Back From Betrayal Heartbreak: The 6 Step Plan For Overcoming Infidelity Grief And Healing Your Heart

  Back From Betrayal Heartbreak: The 6 Step Plan For Overcoming Infidelity Grief And Healing Your Heart

Back From Betrayal Heartbreak: The 6 Step Plan For Overcoming Infidelity Grief And Healing Your Heart

Infidelity trauma and grief is one of the most challenging and heartbreaking experiences you will ever face in your marriage or relationship.

Infidelity betrayal causes deep emotional pain, in addition to distrust of our partner, and a total lack of safety in our heart and life.

There is so much heartbreak and grief after discovering infidelity that it can sometimes feel like the pain will never end.

Have you ever felt like that?

I know I have.

And sometimes I felt totally overwhelmed and helpless to end the emotional pain I felt.

That was many years ago, but I still remember how incredibly hard it was to overcome.

Over time, I learned one thing about successful infidelity grief recovery:

What you do with your current situation really does matter. A lot.

In many ways, healing from infidelity grief is very much an active process.

It requires that you take the steps that will help you overcome how you feel so you can feel better about your future.

Time, alone, won't help you overcome infidelity grief - conscious, active healing will.

That is why I'm writing this article for you.

I want you to have some idea of what it takes to overcome infidelity grief.

We are going to explore a 6 step plan that will help you overcome the heartbreak and grief so your heart can heal.

Free to love, to trust, to move forward in your life, and to get past the heartbreak you feel right now.

Healing from infidelity grief is sometimes a slow process because grief tends to move along on it's own time frame.

And that's ok. 

Recovery after betrayal isn't suppose to be a race to the finish line.

Infidelity grief recovery is about embracing personal growth, learning, self-discovery, creating a new future, and rebuilding or ending your relationship.

As you can see, there is so much to overcoming infidelity grief recovery.

It often takes 1-3 years to complete the whole process.

Fortunately, you only need to take it one small step and one day at a time.

You can handle that.

There are some things that can help support your recovery and healing:

  • First of all, infidelity grief recovery can be achieved faster when you have a partner who truly steps up and takes full responsibility for choosing infidelity, for his actions moving forward, and for ending his affair(s.)
  • Secondly, it helps when you have a partner who takes the steps to make full amends for the damage and pain he caused you.
  • And thirdly, when you get support for yourself and put full effort into your own recovery.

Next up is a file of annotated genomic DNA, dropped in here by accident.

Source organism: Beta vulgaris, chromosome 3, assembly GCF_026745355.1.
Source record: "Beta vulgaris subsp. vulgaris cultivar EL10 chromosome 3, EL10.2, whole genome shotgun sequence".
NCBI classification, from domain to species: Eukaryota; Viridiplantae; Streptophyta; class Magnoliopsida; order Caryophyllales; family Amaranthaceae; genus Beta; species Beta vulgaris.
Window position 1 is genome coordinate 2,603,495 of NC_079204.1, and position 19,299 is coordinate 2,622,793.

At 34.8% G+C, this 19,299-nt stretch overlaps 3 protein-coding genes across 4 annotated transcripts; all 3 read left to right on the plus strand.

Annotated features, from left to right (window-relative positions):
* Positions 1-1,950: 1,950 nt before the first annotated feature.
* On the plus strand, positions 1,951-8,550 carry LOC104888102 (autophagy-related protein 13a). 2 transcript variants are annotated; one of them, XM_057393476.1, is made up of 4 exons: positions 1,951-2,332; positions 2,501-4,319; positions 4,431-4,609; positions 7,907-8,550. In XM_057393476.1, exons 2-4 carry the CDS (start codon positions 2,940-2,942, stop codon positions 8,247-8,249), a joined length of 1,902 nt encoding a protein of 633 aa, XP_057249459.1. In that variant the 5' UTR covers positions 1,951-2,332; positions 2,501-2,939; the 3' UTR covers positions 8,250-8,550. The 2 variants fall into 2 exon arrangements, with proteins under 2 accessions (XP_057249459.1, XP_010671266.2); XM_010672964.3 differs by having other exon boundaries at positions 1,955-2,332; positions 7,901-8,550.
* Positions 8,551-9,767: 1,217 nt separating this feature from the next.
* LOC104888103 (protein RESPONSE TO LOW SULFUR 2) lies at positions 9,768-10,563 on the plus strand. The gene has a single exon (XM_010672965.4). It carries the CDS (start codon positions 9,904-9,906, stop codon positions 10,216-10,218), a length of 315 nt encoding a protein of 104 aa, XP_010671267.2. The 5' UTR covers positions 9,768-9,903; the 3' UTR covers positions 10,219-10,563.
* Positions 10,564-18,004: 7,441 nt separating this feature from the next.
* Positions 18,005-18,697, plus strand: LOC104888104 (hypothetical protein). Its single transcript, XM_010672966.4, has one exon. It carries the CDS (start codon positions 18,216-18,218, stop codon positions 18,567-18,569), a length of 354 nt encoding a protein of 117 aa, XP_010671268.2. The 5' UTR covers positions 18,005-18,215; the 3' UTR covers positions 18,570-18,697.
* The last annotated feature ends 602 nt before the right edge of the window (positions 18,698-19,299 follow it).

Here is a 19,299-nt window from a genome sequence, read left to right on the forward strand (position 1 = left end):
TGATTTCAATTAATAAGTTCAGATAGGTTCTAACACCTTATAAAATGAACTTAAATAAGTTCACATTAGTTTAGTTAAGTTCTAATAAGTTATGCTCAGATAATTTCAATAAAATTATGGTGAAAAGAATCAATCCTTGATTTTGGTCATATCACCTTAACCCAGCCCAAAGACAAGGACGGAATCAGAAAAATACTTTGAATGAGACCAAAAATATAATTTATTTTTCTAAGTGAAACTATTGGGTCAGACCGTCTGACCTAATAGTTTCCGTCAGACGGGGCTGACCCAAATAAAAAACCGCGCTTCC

Infidelity in marriage

His actions and honesty, combined with your focus on personal recovery will give you the best chance of overcoming infidelity grief.

In a perfect world, that's how things will go.

But we both know infidelity can be messy.

Recovery is often more like untangling a ball of tangled yarn, than moving forward in a straight path.

Sometimes, (as was my case,) you will have to go it alone because he won't step up.

Either way, your personal recovery is vital.

You may find yourself wondering what YOU can do to free yourself from the deep emotional pain of infidelity grief.

Lets begin our exploration of 6 steps that will help you overcome infidelity grief and heartbreak.

Step 1 | Overcome the initial shock, isolation, and maybe, denial.

Thoughts racing through your mind like "this can't really be happening" or "I can't believe he really did this" are a very normal part of initial infidelity discovery.

You can expect to be in a state of shock, initially.

Finding out about his actions and deception can be a shock to your system as you try to emotionally absorb what you've discovered.

Shock and denial are the way our mind protects us from the reality of a very painful situation. They shield us until we are ready to face what happened.

Anything that feels too difficult to handle will show up in the form of denial.

All of this is ok - unless you stay stuck in denial, long-term.

Here are some questions for you to consider:

  • Are you able to accept and face the fact that your partner was unfaithful?
  • Are you ready to begin investing in your personal recovery and growth?
  • If NO, why not?

Step 2 | Manage your anger and use it constructively.

It isn't surprising at all that you would feel a great deal of anger and rage over what he did. Anger after discovering infidelity is a normal and challenging part of dealing with infidelity.

Anger can be used constructively or destructively.

It can empower you, or keep you stuck.

Learning how to manage your anger in tough situations where "venting" is not in your best interest will help.

Here are some tips to help you break out of the anger cycle:

  • Identify and write down in your journal, what you really want and need in the situation that makes you feel angry.